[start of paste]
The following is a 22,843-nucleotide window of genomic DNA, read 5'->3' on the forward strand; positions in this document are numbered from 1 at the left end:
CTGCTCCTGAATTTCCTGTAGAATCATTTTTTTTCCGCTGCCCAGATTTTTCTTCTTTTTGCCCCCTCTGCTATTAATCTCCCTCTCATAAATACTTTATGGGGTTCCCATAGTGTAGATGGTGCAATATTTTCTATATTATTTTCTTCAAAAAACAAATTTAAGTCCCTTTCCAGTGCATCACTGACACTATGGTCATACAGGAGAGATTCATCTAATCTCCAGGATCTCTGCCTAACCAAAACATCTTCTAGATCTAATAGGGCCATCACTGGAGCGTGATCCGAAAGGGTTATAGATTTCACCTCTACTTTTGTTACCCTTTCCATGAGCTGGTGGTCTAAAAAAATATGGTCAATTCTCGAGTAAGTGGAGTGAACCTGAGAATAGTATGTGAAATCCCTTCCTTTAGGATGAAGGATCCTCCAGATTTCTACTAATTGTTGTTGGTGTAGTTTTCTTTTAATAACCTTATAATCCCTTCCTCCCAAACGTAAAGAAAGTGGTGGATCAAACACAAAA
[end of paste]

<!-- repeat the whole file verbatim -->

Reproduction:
The following is a 22,843-nucleotide window of genomic DNA, read 5'->3' on the forward strand; positions in this document are numbered from 1 at the left end:
CTGCTCCTGAATTTCCTGTAGAATCATTTTTTTTCCGCTGCCCAGATTTTTCTTCTTTTTGCCCCCTCTGCTATTAATCTCCCTCTCATAAATACTTTATGGGGTTCCCATAGTGTAGATGGTGCAATATTTTCTATATTATTTTCTTCAAAAAACAAATTTAAGTCCCTTTCCAGTGCATCACTGACACTATGGTCATACAGGAGAGATTCATCTAATCTCCAGGATCTCTGCCTAACCAAAACATCTTCTAGATCTAATAGGGCCATCACTGGAGCGTGATCCGAAAGGGTTATAGATTTCACCTCTACTTTTGTTACCCTTTCCATGAGCTGGTGGTCTAAAAAAATATGGTCAATTCTCGAGTAAGTGGAGTGAACCTGAGAATAGTATGTGAAATCCCTTCCTTTAGGATGAAGGATCCTCCAGATTTCTACTAATTGTTGTTGGTGTAGTTTTCTTTTAATAACCTTATAATCCCTTCCTCCCAAACGTAAAGAAAGTGGTGGATCAAACACAAAA